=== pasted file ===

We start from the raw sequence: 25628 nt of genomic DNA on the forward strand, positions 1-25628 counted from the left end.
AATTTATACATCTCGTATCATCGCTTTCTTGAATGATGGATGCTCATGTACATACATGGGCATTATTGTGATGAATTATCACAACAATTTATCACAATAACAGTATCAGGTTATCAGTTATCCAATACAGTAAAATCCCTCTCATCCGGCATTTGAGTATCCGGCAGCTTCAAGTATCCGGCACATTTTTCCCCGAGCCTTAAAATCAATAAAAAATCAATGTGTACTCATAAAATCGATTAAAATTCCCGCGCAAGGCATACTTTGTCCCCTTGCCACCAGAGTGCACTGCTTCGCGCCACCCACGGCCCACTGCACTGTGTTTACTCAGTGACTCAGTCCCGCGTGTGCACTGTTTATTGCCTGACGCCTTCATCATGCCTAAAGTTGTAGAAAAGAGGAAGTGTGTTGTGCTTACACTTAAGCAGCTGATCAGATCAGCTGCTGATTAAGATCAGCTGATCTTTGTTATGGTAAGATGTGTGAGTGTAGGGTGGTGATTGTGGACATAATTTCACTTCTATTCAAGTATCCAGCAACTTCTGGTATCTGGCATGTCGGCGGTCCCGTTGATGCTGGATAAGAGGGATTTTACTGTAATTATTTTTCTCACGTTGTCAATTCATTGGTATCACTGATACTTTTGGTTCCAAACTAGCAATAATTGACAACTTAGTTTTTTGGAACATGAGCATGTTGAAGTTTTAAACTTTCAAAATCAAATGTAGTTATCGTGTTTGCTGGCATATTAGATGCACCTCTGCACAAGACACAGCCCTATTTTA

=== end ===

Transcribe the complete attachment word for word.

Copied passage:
We start from the raw sequence: 25628 nt of genomic DNA on the forward strand, positions 1-25628 counted from the left end.
AATTTATACATCTCGTATCATCGCTTTCTTGAATGATGGATGCTCATGTACATACATGGGCATTATTGTGATGAATTATCACAACAATTTATCACAATAACAGTATCAGGTTATCAGTTATCCAATACAGTAAAATCCCTCTCATCCGGCATTTGAGTATCCGGCAGCTTCAAGTATCCGGCACATTTTTCCCCGAGCCTTAAAATCAATAAAAAATCAATGTGTACTCATAAAATCGATTAAAATTCCCGCGCAAGGCATACTTTGTCCCCTTGCCACCAGAGTGCACTGCTTCGCGCCACCCACGGCCCACTGCACTGTGTTTACTCAGTGACTCAGTCCCGCGTGTGCACTGTTTATTGCCTGACGCCTTCATCATGCCTAAAGTTGTAGAAAAGAGGAAGTGTGTTGTGCTTACACTTAAGCAGCTGATCAGATCAGCTGCTGATTAAGATCAGCTGATCTTTGTTATGGTAAGATGTGTGAGTGTAGGGTGGTGATTGTGGACATAATTTCACTTCTATTCAAGTATCCAGCAACTTCTGGTATCTGGCATGTCGGCGGTCCCGTTGATGCTGGATAAGAGGGATTTTACTGTAATTATTTTTCTCACGTTGTCAATTCATTGGTATCACTGATACTTTTGGTTCCAAACTAGCAATAATTGACAACTTAGTTTTTTGGAACATGAGCATGTTGAAGTTTTAAACTTTCAAAATCAAATGTAGTTATCGTGTTTGCTGGCATATTAGATGCACCTCTGCACAAGACACAGCCCTATTTTA